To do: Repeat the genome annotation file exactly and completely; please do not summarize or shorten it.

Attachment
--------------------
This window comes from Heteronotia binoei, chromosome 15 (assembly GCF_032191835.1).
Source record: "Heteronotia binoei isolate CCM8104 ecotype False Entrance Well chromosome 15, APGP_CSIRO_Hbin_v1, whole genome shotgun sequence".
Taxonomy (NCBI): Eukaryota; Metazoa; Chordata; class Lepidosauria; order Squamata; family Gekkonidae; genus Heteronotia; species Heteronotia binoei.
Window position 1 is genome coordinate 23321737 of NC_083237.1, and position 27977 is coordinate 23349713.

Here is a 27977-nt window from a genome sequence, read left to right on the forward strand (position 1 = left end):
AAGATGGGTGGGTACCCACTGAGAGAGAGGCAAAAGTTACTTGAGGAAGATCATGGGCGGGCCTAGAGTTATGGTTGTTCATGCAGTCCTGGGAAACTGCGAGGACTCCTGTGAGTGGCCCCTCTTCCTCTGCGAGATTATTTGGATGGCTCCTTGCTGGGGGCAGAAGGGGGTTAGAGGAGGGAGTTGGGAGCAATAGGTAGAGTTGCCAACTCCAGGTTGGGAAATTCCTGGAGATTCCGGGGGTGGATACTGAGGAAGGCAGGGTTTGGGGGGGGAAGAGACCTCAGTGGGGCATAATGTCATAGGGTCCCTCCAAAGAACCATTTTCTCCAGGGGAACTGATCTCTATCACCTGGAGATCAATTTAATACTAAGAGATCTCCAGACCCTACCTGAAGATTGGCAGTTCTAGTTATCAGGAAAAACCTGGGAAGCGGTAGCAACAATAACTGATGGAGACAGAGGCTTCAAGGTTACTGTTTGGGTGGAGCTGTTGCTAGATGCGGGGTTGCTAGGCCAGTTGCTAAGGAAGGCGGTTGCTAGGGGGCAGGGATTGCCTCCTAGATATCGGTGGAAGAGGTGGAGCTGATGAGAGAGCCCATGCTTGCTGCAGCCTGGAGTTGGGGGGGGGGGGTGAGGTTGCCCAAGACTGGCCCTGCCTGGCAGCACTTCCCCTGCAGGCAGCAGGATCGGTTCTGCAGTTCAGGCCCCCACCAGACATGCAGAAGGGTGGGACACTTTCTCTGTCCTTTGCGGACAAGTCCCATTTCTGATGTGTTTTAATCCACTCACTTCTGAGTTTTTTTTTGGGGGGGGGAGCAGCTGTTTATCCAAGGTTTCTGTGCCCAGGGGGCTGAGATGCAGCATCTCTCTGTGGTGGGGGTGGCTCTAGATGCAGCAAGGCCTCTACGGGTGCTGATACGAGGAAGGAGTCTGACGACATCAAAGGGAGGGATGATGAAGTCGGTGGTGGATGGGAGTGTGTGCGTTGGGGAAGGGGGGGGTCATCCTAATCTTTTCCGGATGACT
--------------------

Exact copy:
This window comes from Heteronotia binoei, chromosome 15 (assembly GCF_032191835.1).
Source record: "Heteronotia binoei isolate CCM8104 ecotype False Entrance Well chromosome 15, APGP_CSIRO_Hbin_v1, whole genome shotgun sequence".
Taxonomy (NCBI): Eukaryota; Metazoa; Chordata; class Lepidosauria; order Squamata; family Gekkonidae; genus Heteronotia; species Heteronotia binoei.
Window position 1 is genome coordinate 23321737 of NC_083237.1, and position 27977 is coordinate 23349713.

Here is a 27977-nt window from a genome sequence, read left to right on the forward strand (position 1 = left end):
AAGATGGGTGGGTACCCACTGAGAGAGAGGCAAAAGTTACTTGAGGAAGATCATGGGCGGGCCTAGAGTTATGGTTGTTCATGCAGTCCTGGGAAACTGCGAGGACTCCTGTGAGTGGCCCCTCTTCCTCTGCGAGATTATTTGGATGGCTCCTTGCTGGGGGCAGAAGGGGGTTAGAGGAGGGAGTTGGGAGCAATAGGTAGAGTTGCCAACTCCAGGTTGGGAAATTCCTGGAGATTCCGGGGGTGGATACTGAGGAAGGCAGGGTTTGGGGGGGGAAGAGACCTCAGTGGGGCATAATGTCATAGGGTCCCTCCAAAGAACCATTTTCTCCAGGGGAACTGATCTCTATCACCTGGAGATCAATTTAATACTAAGAGATCTCCAGACCCTACCTGAAGATTGGCAGTTCTAGTTATCAGGAAAAACCTGGGAAGCGGTAGCAACAATAACTGATGGAGACAGAGGCTTCAAGGTTACTGTTTGGGTGGAGCTGTTGCTAGATGCGGGGTTGCTAGGCCAGTTGCTAAGGAAGGCGGTTGCTAGGGGGCAGGGATTGCCTCCTAGATATCGGTGGAAGAGGTGGAGCTGATGAGAGAGCCCATGCTTGCTGCAGCCTGGAGTTGGGGGGGGGGGGTGAGGTTGCCCAAGACTGGCCCTGCCTGGCAGCACTTCCCCTGCAGGCAGCAGGATCGGTTCTGCAGTTCAGGCCCCCACCAGACATGCAGAAGGGTGGGACACTTTCTCTGTCCTTTGCGGACAAGTCCCATTTCTGATGTGTTTTAATCCACTCACTTCTGAGTTTTTTTTTGGGGGGGGGAGCAGCTGTTTATCCAAGGTTTCTGTGCCCAGGGGGCTGAGATGCAGCATCTCTCTGTGGTGGGGGTGGCTCTAGATGCAGCAAGGCCTCTACGGGTGCTGATACGAGGAAGGAGTCTGACGACATCAAAGGGAGGGATGATGAAGTCGGTGGTGGATGGGAGTGTGTGCGTTGGGGAAGGGGGGGGTCATCCTAATCTTTTCCGGATGACT